- adapts to the needs of the system. Being a therapist that treats someone with DID means meeting the needs of headmates that might have competing needs. An effective therapist will understand how to address these needs and attempt to meet everyone’s desires. For example, there have been occasions when our littles would come out in session, so our therapist would play checkers or other games with the little ones in our system. This is one way of adapting to the needs of all in the system.
- gives plenty of notice regarding absences and vacations. An effective and considerate therapist will provide several remarks or warnings that he or she will be unavailable. However, a conscientious therapist will provide alternative and emergency therapists to attend to you in case of emergency and crisis (How to Deal with a Therapist's Absence).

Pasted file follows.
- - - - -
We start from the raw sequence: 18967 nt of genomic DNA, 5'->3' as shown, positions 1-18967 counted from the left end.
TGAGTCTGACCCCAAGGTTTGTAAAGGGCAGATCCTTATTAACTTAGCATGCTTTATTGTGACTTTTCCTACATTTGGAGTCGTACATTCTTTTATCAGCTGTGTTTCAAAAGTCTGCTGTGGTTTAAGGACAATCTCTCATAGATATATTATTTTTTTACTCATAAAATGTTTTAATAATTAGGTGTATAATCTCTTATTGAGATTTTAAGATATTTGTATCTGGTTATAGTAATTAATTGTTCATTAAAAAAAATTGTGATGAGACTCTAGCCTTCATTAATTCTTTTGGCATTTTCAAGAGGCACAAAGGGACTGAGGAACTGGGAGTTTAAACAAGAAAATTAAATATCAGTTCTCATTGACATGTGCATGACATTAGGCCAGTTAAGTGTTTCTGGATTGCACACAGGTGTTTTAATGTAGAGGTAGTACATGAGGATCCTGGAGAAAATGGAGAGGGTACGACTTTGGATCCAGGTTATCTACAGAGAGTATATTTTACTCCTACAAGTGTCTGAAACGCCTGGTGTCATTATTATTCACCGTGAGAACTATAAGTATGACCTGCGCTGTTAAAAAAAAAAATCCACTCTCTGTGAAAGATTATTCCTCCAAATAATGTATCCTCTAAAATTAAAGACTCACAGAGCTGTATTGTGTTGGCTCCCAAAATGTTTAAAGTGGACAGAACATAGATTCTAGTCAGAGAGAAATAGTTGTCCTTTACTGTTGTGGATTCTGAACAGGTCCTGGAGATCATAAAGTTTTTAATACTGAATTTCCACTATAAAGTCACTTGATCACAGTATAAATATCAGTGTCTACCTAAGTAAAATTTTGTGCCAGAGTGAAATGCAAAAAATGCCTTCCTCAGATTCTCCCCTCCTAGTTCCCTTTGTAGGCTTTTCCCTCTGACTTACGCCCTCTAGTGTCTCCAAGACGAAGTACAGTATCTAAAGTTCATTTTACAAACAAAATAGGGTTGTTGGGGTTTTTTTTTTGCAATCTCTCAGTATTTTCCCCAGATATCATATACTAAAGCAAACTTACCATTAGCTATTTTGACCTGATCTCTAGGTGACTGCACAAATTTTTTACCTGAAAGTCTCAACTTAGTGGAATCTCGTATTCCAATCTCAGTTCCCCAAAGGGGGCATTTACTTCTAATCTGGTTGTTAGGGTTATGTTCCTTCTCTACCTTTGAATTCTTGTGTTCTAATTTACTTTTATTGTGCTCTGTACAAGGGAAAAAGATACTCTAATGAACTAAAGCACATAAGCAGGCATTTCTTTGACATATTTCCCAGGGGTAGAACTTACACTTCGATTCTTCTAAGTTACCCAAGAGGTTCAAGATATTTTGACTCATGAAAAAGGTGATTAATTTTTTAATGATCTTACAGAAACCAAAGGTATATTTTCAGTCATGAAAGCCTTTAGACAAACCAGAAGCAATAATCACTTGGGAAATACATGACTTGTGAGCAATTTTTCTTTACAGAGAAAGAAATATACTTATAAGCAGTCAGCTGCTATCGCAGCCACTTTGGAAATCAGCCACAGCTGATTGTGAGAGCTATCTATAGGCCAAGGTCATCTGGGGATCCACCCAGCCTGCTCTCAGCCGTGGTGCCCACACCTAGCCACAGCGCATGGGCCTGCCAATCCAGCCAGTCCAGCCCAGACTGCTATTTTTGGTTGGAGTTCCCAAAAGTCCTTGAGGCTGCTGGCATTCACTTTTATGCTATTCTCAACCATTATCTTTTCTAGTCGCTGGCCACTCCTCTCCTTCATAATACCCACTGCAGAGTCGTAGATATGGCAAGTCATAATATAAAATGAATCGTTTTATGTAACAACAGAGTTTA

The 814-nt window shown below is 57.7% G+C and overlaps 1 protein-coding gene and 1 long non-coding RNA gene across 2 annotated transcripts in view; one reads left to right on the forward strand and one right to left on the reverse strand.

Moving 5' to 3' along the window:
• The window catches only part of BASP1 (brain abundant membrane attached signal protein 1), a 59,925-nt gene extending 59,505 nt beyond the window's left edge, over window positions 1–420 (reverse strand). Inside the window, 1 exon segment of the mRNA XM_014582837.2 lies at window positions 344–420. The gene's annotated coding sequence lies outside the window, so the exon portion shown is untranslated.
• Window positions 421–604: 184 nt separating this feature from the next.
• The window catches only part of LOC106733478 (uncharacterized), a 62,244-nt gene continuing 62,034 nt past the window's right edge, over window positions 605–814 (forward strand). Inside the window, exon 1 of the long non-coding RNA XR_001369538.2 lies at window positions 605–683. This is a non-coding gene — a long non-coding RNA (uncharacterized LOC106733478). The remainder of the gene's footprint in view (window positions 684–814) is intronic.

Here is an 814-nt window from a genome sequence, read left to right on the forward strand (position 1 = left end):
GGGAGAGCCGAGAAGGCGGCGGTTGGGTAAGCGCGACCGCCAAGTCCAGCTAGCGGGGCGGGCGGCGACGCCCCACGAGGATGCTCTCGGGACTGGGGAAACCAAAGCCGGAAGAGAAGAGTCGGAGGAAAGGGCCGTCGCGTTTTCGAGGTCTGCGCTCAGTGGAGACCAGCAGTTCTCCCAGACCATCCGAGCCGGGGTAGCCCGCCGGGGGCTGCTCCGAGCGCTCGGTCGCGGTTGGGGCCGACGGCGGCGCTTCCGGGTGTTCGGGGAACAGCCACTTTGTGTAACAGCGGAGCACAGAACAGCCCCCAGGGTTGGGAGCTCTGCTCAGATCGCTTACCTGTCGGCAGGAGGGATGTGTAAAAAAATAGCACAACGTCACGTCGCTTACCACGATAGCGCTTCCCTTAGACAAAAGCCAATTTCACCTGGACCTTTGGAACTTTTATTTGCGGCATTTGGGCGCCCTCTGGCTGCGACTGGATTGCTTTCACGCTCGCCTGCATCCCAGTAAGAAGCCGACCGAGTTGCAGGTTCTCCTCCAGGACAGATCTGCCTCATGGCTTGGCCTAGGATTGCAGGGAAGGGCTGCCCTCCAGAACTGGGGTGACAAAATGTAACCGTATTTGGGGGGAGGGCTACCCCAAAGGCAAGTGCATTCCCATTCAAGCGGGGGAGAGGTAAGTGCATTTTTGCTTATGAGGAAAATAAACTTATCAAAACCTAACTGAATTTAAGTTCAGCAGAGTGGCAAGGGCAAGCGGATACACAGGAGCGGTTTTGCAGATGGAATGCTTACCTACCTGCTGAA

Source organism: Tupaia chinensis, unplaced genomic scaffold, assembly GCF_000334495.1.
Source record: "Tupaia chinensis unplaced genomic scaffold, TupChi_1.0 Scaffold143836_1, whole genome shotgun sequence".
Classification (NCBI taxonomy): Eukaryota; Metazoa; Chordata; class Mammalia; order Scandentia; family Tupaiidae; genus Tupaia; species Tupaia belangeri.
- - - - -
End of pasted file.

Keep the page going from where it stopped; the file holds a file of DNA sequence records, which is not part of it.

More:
- will offer additional session(s) if appropriate. While this might not be available all the time, a good therapist who treats DID will understand the need for more support and attention.
- responds to emails and phone calls in a timely manner, even on the weekends, if possible. A therapist who is willing to check in on you during the week after a tough session makes for an effective DID therapist.
- will be In it for the long haul and has a history of longevity with his or her patients. Likewise, a good therapist will be someone who won’t run when the going gets tough. The therapist will be tireless, patient, adaptive, and unrelenting in his or her treatment of you.